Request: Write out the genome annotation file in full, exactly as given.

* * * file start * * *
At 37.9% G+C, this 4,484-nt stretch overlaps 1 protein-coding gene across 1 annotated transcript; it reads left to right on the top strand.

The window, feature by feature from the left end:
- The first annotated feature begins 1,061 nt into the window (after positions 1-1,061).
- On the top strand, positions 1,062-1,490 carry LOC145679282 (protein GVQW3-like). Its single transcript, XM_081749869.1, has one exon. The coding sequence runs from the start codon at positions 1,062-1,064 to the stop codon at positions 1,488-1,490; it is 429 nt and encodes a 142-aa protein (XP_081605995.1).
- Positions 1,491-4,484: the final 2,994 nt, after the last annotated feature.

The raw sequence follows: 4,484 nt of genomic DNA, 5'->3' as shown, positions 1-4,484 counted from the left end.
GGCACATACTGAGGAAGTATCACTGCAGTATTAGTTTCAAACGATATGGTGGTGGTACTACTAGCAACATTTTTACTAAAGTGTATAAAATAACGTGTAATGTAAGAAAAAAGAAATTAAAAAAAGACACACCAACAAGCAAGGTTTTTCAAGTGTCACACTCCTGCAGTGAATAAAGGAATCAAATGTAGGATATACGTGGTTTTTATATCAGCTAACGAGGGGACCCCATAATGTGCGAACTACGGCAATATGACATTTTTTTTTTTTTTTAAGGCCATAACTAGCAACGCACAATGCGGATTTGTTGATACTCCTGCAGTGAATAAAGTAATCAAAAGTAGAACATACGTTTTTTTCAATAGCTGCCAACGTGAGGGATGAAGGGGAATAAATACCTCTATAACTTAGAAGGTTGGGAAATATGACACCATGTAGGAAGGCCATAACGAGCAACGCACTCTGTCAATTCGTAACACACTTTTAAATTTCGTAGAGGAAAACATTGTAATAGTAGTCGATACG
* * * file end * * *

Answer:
At 37.9% G+C, this 4,484-nt stretch overlaps 1 protein-coding gene across 1 annotated transcript; it reads left to right on the top strand.

The window, feature by feature from the left end:
- The first annotated feature begins 1,061 nt into the window (after positions 1-1,061).
- On the top strand, positions 1,062-1,490 carry LOC145679282 (protein GVQW3-like). Its single transcript, XM_081749869.1, has one exon. The coding sequence runs from the start codon at positions 1,062-1,064 to the stop codon at positions 1,488-1,490; it is 429 nt and encodes a 142-aa protein (XP_081605995.1).
- Positions 1,491-4,484: the final 2,994 nt, after the last annotated feature.

The raw sequence follows: 4,484 nt of genomic DNA, 5'->3' as shown, positions 1-4,484 counted from the left end.
GGCACATACTGAGGAAGTATCACTGCAGTATTAGTTTCAAACGATATGGTGGTGGTACTACTAGCAACATTTTTACTAAAGTGTATAAAATAACGTGTAATGTAAGAAAAAAGAAATTAAAAAAAGACACACCAACAAGCAAGGTTTTTCAAGTGTCACACTCCTGCAGTGAATAAAGGAATCAAATGTAGGATATACGTGGTTTTTATATCAGCTAACGAGGGGACCCCATAATGTGCGAACTACGGCAATATGACATTTTTTTTTTTTTTTAAGGCCATAACTAGCAACGCACAATGCGGATTTGTTGATACTCCTGCAGTGAATAAAGTAATCAAAAGTAGAACATACGTTTTTTTCAATAGCTGCCAACGTGAGGGATGAAGGGGAATAAATACCTCTATAACTTAGAAGGTTGGGAAATATGACACCATGTAGGAAGGCCATAACGAGCAACGCACTCTGTCAATTCGTAACACACTTTTAAATTTCGTAGAGGAAAACATTGTAATAGTAGTCGATACG